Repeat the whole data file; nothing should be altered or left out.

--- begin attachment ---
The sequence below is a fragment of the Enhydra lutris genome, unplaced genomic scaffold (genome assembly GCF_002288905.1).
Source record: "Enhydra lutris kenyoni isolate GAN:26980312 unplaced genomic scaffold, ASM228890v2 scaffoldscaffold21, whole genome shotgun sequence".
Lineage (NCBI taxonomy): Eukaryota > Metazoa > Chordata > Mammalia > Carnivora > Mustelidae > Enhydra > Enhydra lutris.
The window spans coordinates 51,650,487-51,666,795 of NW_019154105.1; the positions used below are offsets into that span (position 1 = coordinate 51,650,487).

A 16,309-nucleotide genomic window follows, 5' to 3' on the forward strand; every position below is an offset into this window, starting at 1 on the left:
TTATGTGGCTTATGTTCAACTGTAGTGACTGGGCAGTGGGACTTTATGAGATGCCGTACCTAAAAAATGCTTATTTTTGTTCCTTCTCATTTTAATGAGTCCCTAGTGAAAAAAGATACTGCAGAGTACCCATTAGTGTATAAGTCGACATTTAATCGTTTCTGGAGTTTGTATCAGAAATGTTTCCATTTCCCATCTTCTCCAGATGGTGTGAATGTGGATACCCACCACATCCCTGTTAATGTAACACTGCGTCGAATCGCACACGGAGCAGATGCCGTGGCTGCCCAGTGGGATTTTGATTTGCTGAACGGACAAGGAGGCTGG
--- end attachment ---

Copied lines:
The sequence below is a fragment of the Enhydra lutris genome, unplaced genomic scaffold (genome assembly GCF_002288905.1).
Source record: "Enhydra lutris kenyoni isolate GAN:26980312 unplaced genomic scaffold, ASM228890v2 scaffoldscaffold21, whole genome shotgun sequence".
Lineage (NCBI taxonomy): Eukaryota > Metazoa > Chordata > Mammalia > Carnivora > Mustelidae > Enhydra > Enhydra lutris.
The window spans coordinates 51,650,487-51,666,795 of NW_019154105.1; the positions used below are offsets into that span (position 1 = coordinate 51,650,487).

A 16,309-nucleotide genomic window follows, 5' to 3' on the forward strand; every position below is an offset into this window, starting at 1 on the left:
TTATGTGGCTTATGTTCAACTGTAGTGACTGGGCAGTGGGACTTTATGAGATGCCGTACCTAAAAAATGCTTATTTTTGTTCCTTCTCATTTTAATGAGTCCCTAGTGAAAAAAGATACTGCAGAGTACCCATTAGTGTATAAGTCGACATTTAATCGTTTCTGGAGTTTGTATCAGAAATGTTTCCATTTCCCATCTTCTCCAGATGGTGTGAATGTGGATACCCACCACATCCCTGTTAATGTAACACTGCGTCGAATCGCACACGGAGCAGATGCCGTGGCTGCCCAGTGGGATTTTGATTTGCTGAACGGACAAGGAGGCTGG